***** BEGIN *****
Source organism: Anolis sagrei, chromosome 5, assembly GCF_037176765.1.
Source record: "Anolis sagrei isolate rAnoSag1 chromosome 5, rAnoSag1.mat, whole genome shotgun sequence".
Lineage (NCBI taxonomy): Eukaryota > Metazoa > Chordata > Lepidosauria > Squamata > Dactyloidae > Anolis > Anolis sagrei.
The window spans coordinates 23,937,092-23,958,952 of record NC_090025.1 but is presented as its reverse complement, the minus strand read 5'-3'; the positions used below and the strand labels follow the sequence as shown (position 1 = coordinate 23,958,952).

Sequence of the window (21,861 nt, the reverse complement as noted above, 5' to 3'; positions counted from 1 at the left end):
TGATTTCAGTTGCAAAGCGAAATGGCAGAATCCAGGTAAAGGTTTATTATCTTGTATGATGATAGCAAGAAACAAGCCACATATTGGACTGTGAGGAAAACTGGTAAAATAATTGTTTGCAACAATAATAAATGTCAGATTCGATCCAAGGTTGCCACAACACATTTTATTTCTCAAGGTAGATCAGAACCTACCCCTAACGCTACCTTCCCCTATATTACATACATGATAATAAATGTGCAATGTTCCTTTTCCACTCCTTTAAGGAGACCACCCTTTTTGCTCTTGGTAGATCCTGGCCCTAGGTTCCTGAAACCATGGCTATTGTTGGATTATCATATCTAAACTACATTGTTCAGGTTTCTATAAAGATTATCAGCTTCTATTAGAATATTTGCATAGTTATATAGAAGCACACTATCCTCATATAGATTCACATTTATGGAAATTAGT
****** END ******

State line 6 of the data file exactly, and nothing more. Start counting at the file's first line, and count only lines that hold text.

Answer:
TGATTTCAGTTGCAAAGCGAAATGGCAGAATCCAGGTAAAGGTTTATTATCTTGTATGATGATAGCAAGAAACAAGCCACATATTGGACTGTGAGGAAAACTGGTAAAATAATTGTTTGCAACAATAATAAATGTCAGATTCGATCCAAGGTTGCCACAACACATTTTATTTCTCAAGGTAGATCAGAACCTACCCCTAACGCTACCTTCCCCTATATTACATACATGATAATAAATGTGCAATGTTCCTTTTCCACTCCTTTAAGGAGACCACCCTTTTTGCTCTTGGTAGATCCTGGCCCTAGGTTCCTGAAACCATGGCTATTGTTGGATTATCATATCTAAACTACATTGTTCAGGTTTCTATAAAGATTATCAGCTTCTATTAGAATATTTGCATAGTTATATAGAAGCACACTATCCTCATATAGATTCACATTTATGGAAATTAGT